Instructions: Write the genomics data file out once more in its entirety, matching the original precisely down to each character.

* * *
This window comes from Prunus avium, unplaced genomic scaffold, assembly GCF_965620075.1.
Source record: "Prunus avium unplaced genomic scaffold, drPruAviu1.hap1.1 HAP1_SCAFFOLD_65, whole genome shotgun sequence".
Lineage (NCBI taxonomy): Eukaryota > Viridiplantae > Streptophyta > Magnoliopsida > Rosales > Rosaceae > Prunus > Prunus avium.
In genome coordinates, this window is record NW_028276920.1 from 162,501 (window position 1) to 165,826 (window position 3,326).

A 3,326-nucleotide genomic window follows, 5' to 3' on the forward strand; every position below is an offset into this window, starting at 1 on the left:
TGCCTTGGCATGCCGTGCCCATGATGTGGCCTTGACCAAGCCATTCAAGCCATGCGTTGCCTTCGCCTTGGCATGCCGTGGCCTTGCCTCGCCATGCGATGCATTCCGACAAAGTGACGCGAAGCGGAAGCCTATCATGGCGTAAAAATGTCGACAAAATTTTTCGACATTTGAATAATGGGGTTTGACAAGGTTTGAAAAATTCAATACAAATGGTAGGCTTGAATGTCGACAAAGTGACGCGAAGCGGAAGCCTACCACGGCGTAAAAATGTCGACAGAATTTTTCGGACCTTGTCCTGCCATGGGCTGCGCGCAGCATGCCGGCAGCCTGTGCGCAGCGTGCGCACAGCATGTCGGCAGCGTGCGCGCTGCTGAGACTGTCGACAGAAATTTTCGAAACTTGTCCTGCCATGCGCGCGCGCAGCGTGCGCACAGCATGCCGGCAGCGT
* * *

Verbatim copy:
This window comes from Prunus avium, unplaced genomic scaffold, assembly GCF_965620075.1.
Source record: "Prunus avium unplaced genomic scaffold, drPruAviu1.hap1.1 HAP1_SCAFFOLD_65, whole genome shotgun sequence".
Lineage (NCBI taxonomy): Eukaryota > Viridiplantae > Streptophyta > Magnoliopsida > Rosales > Rosaceae > Prunus > Prunus avium.
In genome coordinates, this window is record NW_028276920.1 from 162,501 (window position 1) to 165,826 (window position 3,326).

A 3,326-nucleotide genomic window follows, 5' to 3' on the forward strand; every position below is an offset into this window, starting at 1 on the left:
TGCCTTGGCATGCCGTGCCCATGATGTGGCCTTGACCAAGCCATTCAAGCCATGCGTTGCCTTCGCCTTGGCATGCCGTGGCCTTGCCTCGCCATGCGATGCATTCCGACAAAGTGACGCGAAGCGGAAGCCTATCATGGCGTAAAAATGTCGACAAAATTTTTCGACATTTGAATAATGGGGTTTGACAAGGTTTGAAAAATTCAATACAAATGGTAGGCTTGAATGTCGACAAAGTGACGCGAAGCGGAAGCCTACCACGGCGTAAAAATGTCGACAGAATTTTTCGGACCTTGTCCTGCCATGGGCTGCGCGCAGCATGCCGGCAGCCTGTGCGCAGCGTGCGCACAGCATGTCGGCAGCGTGCGCGCTGCTGAGACTGTCGACAGAAATTTTCGAAACTTGTCCTGCCATGCGCGCGCGCAGCGTGCGCACAGCATGCCGGCAGCGT